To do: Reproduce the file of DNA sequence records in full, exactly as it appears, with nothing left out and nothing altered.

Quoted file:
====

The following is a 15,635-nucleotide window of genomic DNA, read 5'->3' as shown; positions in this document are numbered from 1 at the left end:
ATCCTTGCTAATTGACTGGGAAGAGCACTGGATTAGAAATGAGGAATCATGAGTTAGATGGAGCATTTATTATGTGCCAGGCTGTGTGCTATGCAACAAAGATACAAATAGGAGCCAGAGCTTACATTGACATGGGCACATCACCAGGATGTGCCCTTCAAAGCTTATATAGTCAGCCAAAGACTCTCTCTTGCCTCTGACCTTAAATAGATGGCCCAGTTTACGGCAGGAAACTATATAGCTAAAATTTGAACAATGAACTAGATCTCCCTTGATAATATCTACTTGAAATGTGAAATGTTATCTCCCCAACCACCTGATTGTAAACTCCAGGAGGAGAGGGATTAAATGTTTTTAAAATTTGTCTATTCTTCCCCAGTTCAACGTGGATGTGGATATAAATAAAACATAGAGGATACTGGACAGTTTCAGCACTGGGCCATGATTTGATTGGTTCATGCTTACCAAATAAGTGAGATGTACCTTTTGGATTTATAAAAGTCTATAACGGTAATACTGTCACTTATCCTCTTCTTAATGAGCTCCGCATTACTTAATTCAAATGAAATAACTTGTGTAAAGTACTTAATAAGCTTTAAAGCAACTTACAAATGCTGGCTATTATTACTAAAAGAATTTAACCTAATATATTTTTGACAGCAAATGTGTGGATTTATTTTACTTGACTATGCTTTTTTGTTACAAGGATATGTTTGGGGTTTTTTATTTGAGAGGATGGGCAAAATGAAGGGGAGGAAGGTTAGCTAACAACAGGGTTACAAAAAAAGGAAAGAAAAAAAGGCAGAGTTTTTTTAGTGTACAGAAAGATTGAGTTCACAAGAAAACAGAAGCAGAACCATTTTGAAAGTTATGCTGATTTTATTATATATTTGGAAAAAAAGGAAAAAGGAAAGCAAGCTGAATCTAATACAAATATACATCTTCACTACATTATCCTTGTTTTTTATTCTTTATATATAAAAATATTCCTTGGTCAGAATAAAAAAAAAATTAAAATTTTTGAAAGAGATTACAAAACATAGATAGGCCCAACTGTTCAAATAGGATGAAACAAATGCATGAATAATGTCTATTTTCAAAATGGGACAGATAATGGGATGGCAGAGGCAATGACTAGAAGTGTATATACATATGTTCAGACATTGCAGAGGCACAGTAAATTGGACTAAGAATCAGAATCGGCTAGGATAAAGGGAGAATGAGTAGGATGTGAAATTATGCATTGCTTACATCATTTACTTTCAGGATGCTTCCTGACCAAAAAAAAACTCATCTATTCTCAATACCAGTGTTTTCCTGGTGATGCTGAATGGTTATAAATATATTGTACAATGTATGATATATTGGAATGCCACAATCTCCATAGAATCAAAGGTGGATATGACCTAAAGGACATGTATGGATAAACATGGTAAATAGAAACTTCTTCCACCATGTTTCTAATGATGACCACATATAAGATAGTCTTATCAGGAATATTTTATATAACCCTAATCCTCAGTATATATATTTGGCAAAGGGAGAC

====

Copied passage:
The following is a 15,635-nucleotide window of genomic DNA, read 5'->3' as shown; positions in this document are numbered from 1 at the left end:
ATCCTTGCTAATTGACTGGGAAGAGCACTGGATTAGAAATGAGGAATCATGAGTTAGATGGAGCATTTATTATGTGCCAGGCTGTGTGCTATGCAACAAAGATACAAATAGGAGCCAGAGCTTACATTGACATGGGCACATCACCAGGATGTGCCCTTCAAAGCTTATATAGTCAGCCAAAGACTCTCTCTTGCCTCTGACCTTAAATAGATGGCCCAGTTTACGGCAGGAAACTATATAGCTAAAATTTGAACAATGAACTAGATCTCCCTTGATAATATCTACTTGAAATGTGAAATGTTATCTCCCCAACCACCTGATTGTAAACTCCAGGAGGAGAGGGATTAAATGTTTTTAAAATTTGTCTATTCTTCCCCAGTTCAACGTGGATGTGGATATAAATAAAACATAGAGGATACTGGACAGTTTCAGCACTGGGCCATGATTTGATTGGTTCATGCTTACCAAATAAGTGAGATGTACCTTTTGGATTTATAAAAGTCTATAACGGTAATACTGTCACTTATCCTCTTCTTAATGAGCTCCGCATTACTTAATTCAAATGAAATAACTTGTGTAAAGTACTTAATAAGCTTTAAAGCAACTTACAAATGCTGGCTATTATTACTAAAAGAATTTAACCTAATATATTTTTGACAGCAAATGTGTGGATTTATTTTACTTGACTATGCTTTTTTGTTACAAGGATATGTTTGGGGTTTTTTATTTGAGAGGATGGGCAAAATGAAGGGGAGGAAGGTTAGCTAACAACAGGGTTACAAAAAAAGGAAAGAAAAAAAGGCAGAGTTTTTTTAGTGTACAGAAAGATTGAGTTCACAAGAAAACAGAAGCAGAACCATTTTGAAAGTTATGCTGATTTTATTATATATTTGGAAAAAAAGGAAAAAGGAAAGCAAGCTGAATCTAATACAAATATACATCTTCACTACATTATCCTTGTTTTTTATTCTTTATATATAAAAATATTCCTTGGTCAGAATAAAAAAAAAATTAAAATTTTTGAAAGAGATTACAAAACATAGATAGGCCCAACTGTTCAAATAGGATGAAACAAATGCATGAATAATGTCTATTTTCAAAATGGGACAGATAATGGGATGGCAGAGGCAATGACTAGAAGTGTATATACATATGTTCAGACATTGCAGAGGCACAGTAAATTGGACTAAGAATCAGAATCGGCTAGGATAAAGGGAGAATGAGTAGGATGTGAAATTATGCATTGCTTACATCATTTACTTTCAGGATGCTTCCTGACCAAAAAAAAACTCATCTATTCTCAATACCAGTGTTTTCCTGGTGATGCTGAATGGTTATAAATATATTGTACAATGTATGATATATTGGAATGCCACAATCTCCATAGAATCAAAGGTGGATATGACCTAAAGGACATGTATGGATAAACATGGTAAATAGAAACTTCTTCCACCATGTTTCTAATGATGACCACATATAAGATAGTCTTATCAGGAATATTTTATATAACCCTAATCCTCAGTATATATATTTGGCAAAGGGAGAC